2000.02.16 16:27
Re: Theory dynamics; what theories?
Saul writes:
Stephen Lauf proposed a different sort of dynamic as governing architectural theories, based on metabolism (!) I don't see how that view could be anything other than metaphorical, but it is intriguing if only because it raises one sort of alternative view (and thus introduces the notion that there could well be various competing accounts of architectural theory dynamics--hence one important task is to first grasp what those candidates are).
Steve replies:
I am not proposing "a different sort of dynamic as governing architectural theories, based on metabolism." Rather I am working out a theory (chronosomatics) whereby human imagination reenacts corporal physiology and/or morphology. The metabolic imagination is just one of the human imaginations; the others include the extreme imagination, the fertile imagination, the pregnant imagination, the assimilating imagination, the osmotic imagination, the high-frequencies imagination. I then further theorize that these various operative modes of imagination in turn are reenacted in architecture.
For example, I see the Pantheon and Kahn's Kimball Art Museum as both prime example of an architecture that reenacts the osmotic imagination, which is an imagination that reenacts the physiological process of osmosis, which is the equalizing diffusion of concentrations either side of a semipermeable membrane. Both the Pantheon and Kimball are semipermeable (each in its own way) and both buildings work towards 'equalizing' the outside and the inside (again each in its own way). Furthermore, osmotic architecture seems to often capture a 'sacred' quality.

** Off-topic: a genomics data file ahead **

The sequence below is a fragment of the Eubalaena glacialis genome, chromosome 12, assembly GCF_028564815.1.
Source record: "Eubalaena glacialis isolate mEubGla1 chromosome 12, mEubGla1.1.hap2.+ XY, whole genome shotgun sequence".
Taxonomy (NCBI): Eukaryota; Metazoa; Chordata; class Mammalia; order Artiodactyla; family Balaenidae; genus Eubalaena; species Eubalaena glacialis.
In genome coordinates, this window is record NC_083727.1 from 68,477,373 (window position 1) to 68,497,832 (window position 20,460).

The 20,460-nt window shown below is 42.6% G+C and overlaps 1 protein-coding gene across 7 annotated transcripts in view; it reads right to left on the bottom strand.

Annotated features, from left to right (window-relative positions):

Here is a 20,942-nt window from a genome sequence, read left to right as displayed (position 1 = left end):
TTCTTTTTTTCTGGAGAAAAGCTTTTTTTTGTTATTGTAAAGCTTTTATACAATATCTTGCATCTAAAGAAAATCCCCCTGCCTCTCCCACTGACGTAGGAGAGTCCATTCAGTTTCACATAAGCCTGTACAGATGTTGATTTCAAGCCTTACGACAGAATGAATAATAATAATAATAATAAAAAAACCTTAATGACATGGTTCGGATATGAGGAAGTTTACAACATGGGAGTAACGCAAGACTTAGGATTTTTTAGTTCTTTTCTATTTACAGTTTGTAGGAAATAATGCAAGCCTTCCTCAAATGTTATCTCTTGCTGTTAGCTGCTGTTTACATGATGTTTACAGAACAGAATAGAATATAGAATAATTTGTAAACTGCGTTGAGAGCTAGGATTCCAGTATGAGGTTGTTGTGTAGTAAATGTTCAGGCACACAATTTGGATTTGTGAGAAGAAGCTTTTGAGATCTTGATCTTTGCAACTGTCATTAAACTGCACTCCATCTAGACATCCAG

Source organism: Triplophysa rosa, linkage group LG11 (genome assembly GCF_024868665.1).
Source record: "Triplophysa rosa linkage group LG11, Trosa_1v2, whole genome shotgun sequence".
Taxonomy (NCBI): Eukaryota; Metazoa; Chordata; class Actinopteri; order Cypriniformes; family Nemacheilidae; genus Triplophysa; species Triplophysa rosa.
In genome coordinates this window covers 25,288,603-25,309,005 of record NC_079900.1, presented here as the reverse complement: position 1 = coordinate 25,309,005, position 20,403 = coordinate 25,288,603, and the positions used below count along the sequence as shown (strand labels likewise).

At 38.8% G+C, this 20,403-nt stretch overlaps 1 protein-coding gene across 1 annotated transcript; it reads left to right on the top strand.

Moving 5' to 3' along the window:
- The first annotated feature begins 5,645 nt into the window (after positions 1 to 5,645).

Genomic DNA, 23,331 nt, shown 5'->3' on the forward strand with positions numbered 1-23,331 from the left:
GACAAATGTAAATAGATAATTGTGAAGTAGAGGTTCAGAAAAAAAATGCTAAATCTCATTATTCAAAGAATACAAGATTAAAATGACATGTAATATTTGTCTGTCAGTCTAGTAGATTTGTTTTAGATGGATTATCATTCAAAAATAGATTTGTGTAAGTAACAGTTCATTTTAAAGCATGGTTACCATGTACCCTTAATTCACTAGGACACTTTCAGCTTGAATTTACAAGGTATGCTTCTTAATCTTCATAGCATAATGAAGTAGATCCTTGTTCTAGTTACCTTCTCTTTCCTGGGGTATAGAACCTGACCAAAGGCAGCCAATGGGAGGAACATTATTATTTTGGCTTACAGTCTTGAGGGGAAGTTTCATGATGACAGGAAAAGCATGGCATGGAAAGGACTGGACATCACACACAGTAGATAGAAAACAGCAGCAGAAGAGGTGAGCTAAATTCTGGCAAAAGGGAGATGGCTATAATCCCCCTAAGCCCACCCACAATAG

There are many other examples that I have thus far made note of…


2000.02.28-29
reenactionary notes
12. metabolic architectures.
13. osmotic architectures.
14. extreme architectures.
15. fertile archtiectures.
16. pregnant architectures.
17. assimilating architectures.
18. electromagnetic architectures.
19. all frequency architectures.
58. Imaginations, Zeitgeists and Architectures.


2003.05.18 12:53
Re: logical software
...you may have in the past seen me make reference to The Timepiece of Humanity and/or chronosomatics... ...this text comprises the initial results of my 'reading' the hardware and software of the human body as an architecture delivering content.
There was also a time when I considered composing The Body, the Imagination, and Architecture were the physiological operations of the body (fertility, assimilation, metabolism, osmosis, electro-magnetism, ultra-frequent synapses) are explored as also engendering 'physiologies' of human imaginations (fertile imagination, assimilating imagination, metabolic imagination, osmotic imagination, electromagnetic imagination, ultra-frequent synaptic imagination) which were then explored as further engendering physiologically categorized architectures (fertile architecture, assimilating architecture, metabolic architecture, osmotic architecture, osmotic architecture, electromagnetic architecture, ultra-frequent synaptic architecture). There are many unpublished notes and some drawings pertaining to this project.


2005.04.29 17:04
Sexual Architecture??

The Khajuraho Temples (circa 950-1150 AD) happened chronosomatically when the plane of the present sliced through the ovaries, hence manifesting an architecture of high fertility. Can there still be an architecture where the fertile imagination is utilized with such profundity?


2007.07.11 16:45
Verb: Featured Discussion
Is it all still pretty operative criticism?